Someone will be there, you tell yourself, with a voice louder, more insistent than the one that whispers, sinister, into your ear.
You come upon a set of double doors, glass, and partially emblazoned with what were once bright colours, but, much like the signboard out front, have faded over the years. The air smells heavily of tobacco down here, and something a little stale, a little bitter. Something pungent. Alcohol? It's hard to say for sure when your mind is so turbulent, jumping rapidly from one thought to another. As a testament to this, the smell falls to the back of your mind as your hands reach for the door handles, pulling back on them with all of your weight and rattling them right inside their flimsy steel frames. But they don't budge, firmly locked by a set of bolts adorning the top corner of each door.
Is this place shut too?
But the lights are on?
And so are the ones inside, you notice, rising on the tips of your toes to peer over the coloured segments of glass. All of the arcade machines are still on too. Someone must still be in.
Somewhere above, behind you, echoing a fate you don't want to consider, you hear the three men turn into the building, their voices clearer now that they're in a confined space. Angrier now too, with that rolling snarl that all yakuza seem to possess like it's an innate trait. You don't have much time now.
You slap both hands upon the glass, not knocking, but slamming upon the doors until they're being forced back inside their frame. They're not opening of course, you don't think you're strong enough to snap the two bolts holding the door in place, but you're not intending to force your way in. All you need to do is make some noise. Loud enough to either garner attention or scare your followers off. Either, or. You're not picky at this point.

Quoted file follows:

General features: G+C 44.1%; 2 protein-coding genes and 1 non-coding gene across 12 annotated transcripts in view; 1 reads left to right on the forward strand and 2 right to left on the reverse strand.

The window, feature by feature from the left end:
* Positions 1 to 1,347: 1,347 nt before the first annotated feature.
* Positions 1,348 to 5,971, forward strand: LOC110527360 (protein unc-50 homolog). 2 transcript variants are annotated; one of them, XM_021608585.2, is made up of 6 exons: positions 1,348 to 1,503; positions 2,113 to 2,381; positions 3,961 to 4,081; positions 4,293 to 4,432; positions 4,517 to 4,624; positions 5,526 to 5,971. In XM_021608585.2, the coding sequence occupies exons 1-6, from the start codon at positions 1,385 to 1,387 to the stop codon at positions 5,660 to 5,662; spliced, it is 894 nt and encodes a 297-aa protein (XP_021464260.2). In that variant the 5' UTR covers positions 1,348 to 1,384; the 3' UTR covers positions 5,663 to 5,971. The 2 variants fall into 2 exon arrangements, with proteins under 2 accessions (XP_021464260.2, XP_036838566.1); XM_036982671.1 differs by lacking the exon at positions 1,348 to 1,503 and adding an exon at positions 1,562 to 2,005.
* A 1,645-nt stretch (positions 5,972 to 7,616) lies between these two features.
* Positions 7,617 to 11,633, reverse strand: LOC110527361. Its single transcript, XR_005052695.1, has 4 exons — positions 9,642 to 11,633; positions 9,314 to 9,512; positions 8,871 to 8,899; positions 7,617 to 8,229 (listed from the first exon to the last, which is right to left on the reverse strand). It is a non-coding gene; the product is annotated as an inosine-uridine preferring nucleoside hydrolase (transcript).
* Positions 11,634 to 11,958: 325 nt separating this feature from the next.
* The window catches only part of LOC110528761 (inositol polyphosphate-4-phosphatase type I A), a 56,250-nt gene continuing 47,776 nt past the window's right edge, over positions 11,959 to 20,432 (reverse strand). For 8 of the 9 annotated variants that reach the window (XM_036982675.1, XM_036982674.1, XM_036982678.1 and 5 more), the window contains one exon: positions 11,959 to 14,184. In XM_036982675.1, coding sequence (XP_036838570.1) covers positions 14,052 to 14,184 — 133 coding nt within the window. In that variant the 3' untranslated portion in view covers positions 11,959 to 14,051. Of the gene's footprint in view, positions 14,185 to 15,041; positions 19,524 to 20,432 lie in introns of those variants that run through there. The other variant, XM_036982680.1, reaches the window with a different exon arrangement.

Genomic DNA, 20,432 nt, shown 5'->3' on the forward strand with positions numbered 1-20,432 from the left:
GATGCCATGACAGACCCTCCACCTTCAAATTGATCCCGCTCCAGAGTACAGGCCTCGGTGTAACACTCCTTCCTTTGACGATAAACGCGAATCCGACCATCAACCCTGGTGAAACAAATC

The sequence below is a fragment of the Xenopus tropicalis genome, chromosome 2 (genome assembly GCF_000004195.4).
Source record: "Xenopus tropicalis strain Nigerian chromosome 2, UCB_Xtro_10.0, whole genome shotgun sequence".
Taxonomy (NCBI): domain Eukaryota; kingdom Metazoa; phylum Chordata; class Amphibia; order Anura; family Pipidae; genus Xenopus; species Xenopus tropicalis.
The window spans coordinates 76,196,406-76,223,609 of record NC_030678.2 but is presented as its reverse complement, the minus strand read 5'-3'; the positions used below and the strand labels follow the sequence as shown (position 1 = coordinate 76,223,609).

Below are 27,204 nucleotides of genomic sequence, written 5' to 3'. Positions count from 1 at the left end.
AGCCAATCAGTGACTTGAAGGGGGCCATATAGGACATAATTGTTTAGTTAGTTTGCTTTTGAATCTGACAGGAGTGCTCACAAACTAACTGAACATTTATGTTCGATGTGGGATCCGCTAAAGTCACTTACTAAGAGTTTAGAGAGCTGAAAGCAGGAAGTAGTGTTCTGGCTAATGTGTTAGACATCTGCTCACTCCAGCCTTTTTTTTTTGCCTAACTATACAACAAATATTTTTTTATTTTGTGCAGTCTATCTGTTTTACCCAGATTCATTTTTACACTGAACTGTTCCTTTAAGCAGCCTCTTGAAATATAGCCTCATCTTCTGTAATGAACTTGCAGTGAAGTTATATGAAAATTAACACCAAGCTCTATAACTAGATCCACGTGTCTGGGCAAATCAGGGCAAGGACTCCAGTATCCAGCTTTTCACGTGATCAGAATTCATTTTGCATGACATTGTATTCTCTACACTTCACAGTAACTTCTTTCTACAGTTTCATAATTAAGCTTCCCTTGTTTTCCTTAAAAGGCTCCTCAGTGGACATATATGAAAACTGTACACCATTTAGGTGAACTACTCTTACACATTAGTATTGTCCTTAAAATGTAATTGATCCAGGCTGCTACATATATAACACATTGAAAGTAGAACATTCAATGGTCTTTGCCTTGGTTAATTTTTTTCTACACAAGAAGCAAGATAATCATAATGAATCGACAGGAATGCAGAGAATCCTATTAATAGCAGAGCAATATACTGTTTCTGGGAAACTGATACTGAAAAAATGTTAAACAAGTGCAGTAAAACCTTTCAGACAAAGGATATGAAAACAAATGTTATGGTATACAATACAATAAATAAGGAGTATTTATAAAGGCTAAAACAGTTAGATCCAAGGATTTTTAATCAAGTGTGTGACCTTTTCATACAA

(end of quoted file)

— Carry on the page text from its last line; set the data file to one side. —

"Let me in!!" you cry, pulling desperately on the door handles again, voice pulled taut by fear on end, and, strangely, anger on the other: this cannot be how it ends for you.
Somewhere inside, out of your line of sight, a door opens, and with a curious, perhaps even annoyed squint, a man emerges, stepping into your view with a creased brow and a frown.
"We're closed." He replies, curt, as if your existence before him is tiresome. Under regular circumstances, you'd be able to understand - what could possibly be more annoying than a customer demanding they be let into your business after hours?
But these aren't regular circumstances.
Even though you've long established it's futile, you try pulling at the doors again. "I'm being followed!"
The man's eyebrows shoot up as surprise overtakes his expression. You watch him consider your plight, tossing an unseen amount of possibilities within his head, but every second he spends deliberating, the closer the men pursuing you approach. Sweaty palms press right up against the glass, fogging up the cool surface immediately surrounding your hands, and your heart very nearly gives out when he finally reaches up to undo the latch that's barring your entry. He pulls the door open for you, standing to the side, giving you a proper look at the man who has just perhaps saved your life.